The Salvation Army is marking 130 years of their Christmas kettles, but this year it'll be without the red donation pots.

Major Jamie Rands is the Divisional Secretary for public relations with the Salvation Army prairie division. 

"This is our 130th year for our iconic red Christmas kettles that you'd see all around town, generally at our department stores or in the shopping centres. We would usually have a kettle set up with a wonderful volunteer with a smile on their face."

With all the malls and thrift stores shut down in the month of December due to the lockdown during the pandemic, this has made the red kettles in Winnipeg non-existent. 

"Sometimes a great conversation would take place at the kettles. For myself as a Salvation Army officer, some of the greatest stories that I've heard were standing at a kettle and listening to how the Salvation Army has helped people over the years."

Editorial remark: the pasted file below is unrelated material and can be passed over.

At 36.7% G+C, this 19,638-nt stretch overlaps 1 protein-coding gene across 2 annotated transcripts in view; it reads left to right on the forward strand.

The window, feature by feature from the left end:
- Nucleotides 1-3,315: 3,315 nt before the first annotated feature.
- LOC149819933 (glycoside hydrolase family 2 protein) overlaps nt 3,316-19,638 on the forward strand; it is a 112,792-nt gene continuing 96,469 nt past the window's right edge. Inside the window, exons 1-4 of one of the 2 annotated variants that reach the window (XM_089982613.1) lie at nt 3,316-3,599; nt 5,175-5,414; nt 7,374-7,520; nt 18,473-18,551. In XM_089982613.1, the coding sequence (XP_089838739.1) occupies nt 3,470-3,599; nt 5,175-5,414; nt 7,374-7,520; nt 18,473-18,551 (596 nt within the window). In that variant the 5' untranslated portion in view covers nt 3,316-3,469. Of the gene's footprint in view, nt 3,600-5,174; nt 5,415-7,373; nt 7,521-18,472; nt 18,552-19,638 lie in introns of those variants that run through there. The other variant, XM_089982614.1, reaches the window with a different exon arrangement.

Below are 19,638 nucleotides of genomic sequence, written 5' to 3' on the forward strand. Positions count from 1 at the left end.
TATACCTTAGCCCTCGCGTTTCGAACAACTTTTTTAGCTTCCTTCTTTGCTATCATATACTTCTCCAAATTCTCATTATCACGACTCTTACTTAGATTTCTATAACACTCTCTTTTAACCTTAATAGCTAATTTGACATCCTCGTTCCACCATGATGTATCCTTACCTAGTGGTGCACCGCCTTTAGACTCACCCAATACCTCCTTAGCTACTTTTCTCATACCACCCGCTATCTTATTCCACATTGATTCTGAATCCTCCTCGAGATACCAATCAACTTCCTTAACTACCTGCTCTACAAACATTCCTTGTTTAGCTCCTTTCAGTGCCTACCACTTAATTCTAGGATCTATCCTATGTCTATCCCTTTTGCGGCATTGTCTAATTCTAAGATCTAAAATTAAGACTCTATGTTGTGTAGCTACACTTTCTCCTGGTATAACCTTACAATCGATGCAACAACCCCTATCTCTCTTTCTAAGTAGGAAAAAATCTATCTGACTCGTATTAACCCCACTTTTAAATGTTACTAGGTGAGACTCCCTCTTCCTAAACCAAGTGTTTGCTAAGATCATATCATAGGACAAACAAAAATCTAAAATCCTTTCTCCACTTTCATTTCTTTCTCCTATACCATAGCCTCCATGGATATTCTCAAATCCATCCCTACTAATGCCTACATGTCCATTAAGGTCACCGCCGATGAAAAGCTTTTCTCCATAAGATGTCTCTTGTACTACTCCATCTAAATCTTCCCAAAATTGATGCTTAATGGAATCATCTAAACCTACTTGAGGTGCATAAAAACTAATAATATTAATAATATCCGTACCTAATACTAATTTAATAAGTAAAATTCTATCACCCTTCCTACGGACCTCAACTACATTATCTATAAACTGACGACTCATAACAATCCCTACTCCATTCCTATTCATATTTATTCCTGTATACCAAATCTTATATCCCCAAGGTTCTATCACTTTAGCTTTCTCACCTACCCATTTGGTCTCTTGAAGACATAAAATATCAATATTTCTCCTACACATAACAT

Major Jamie Rands.Major Jamie Rands. (Supplied)

That has been one aspect Rands misses this year without the kettles up around Winnipeg. Instead, this year all donations have gone to an online platform, like most events. 

"We adapted and everything we're doing is on an online format," he says. 

The Salvation Army's goal with the Christmas kettles is to raise $530,000 and they are only 14 per cent of the way there.

"It's our largest fundraiser of the year and if we're going to continue to serve thousands of Manitobans in the year to come, we're going to need the publics' help like never before."

The organization has been helping vulnerable families since 1886.

"Donations help support local people in the community with Christmas hampers and toys. Also services such as meal programs, food banks, recovery programs, housing support, sheltering, job and life skills training and even education classes."

Anyone who wants to donate can do so on their website or by calling 1-800-SAL-ARMY.